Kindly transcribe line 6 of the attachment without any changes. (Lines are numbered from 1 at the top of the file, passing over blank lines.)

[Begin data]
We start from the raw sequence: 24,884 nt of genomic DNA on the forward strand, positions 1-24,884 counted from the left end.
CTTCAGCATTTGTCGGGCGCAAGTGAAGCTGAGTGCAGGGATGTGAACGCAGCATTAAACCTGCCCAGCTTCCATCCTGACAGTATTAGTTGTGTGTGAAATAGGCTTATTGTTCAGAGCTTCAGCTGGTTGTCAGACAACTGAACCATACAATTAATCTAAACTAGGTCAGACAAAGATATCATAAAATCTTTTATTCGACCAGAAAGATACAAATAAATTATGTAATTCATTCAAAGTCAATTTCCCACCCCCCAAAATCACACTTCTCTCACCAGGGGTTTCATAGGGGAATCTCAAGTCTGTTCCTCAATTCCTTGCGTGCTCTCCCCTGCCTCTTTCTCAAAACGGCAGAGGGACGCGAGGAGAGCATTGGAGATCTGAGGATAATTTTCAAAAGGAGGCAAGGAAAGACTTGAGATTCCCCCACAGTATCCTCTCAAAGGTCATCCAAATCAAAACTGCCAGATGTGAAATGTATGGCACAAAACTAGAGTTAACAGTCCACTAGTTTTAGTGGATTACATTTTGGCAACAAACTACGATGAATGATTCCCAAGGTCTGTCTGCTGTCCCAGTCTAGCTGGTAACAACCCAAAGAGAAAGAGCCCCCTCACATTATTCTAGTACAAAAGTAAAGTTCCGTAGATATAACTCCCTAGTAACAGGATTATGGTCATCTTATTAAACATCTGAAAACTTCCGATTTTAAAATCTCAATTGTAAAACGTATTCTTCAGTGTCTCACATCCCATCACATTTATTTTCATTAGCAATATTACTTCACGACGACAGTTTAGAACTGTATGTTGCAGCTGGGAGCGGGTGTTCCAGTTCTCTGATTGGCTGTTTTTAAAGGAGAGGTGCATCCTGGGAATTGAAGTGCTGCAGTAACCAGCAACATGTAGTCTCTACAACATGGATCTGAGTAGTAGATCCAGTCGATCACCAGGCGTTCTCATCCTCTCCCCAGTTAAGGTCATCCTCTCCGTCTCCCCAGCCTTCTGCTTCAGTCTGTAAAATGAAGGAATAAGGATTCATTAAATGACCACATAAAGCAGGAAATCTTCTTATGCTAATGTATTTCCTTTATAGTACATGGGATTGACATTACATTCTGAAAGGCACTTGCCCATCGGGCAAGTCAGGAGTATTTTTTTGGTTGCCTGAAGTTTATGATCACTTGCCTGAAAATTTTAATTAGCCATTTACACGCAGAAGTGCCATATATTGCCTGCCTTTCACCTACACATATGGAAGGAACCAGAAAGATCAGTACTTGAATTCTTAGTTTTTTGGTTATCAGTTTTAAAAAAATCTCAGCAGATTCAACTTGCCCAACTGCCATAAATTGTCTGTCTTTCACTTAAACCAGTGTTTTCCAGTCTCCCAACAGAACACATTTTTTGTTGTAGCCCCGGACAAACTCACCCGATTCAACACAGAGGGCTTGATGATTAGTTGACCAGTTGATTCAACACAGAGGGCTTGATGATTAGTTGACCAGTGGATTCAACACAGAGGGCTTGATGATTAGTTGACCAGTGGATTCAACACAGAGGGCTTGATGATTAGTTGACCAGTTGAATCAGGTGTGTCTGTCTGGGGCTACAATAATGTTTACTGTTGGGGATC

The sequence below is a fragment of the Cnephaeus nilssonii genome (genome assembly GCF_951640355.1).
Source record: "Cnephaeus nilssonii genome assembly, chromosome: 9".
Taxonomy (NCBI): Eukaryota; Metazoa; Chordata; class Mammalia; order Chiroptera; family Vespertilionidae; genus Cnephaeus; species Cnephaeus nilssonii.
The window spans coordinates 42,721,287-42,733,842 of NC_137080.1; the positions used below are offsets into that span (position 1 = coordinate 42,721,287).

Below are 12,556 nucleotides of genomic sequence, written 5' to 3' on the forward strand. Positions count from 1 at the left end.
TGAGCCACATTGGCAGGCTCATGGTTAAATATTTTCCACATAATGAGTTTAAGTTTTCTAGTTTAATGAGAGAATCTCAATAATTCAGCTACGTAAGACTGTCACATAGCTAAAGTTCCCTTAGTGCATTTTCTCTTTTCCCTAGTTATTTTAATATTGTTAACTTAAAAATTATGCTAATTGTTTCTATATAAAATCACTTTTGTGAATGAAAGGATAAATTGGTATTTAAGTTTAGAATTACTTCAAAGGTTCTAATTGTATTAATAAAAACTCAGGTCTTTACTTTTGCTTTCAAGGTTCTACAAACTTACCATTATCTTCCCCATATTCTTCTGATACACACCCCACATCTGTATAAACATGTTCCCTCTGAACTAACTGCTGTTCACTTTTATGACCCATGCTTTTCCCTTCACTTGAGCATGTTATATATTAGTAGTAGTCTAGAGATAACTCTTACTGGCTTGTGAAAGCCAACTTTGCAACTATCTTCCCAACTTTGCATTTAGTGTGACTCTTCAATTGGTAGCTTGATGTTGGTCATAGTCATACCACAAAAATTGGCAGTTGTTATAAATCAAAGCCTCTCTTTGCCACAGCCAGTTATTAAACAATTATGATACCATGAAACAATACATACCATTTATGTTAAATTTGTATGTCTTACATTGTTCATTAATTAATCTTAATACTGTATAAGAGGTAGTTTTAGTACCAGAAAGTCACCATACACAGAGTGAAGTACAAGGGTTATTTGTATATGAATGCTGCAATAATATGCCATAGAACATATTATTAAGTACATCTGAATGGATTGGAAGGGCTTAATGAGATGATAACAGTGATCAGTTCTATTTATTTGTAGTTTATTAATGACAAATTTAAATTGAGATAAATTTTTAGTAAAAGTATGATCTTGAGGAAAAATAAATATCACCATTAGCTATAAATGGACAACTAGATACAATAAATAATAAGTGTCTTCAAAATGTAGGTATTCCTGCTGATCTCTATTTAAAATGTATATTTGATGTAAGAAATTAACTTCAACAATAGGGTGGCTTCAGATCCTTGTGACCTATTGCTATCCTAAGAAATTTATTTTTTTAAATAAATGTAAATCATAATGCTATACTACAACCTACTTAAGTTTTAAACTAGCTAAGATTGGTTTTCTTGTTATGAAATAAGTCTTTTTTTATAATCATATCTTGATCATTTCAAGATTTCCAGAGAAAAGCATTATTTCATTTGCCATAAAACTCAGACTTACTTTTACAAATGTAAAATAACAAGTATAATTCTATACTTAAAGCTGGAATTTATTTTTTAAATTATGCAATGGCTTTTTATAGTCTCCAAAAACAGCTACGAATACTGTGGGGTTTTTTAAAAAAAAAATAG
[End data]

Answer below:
The window spans coordinates 42,721,287-42,733,842 of NC_137080.1; the positions used below are offsets into that span (position 1 = coordinate 42,721,287).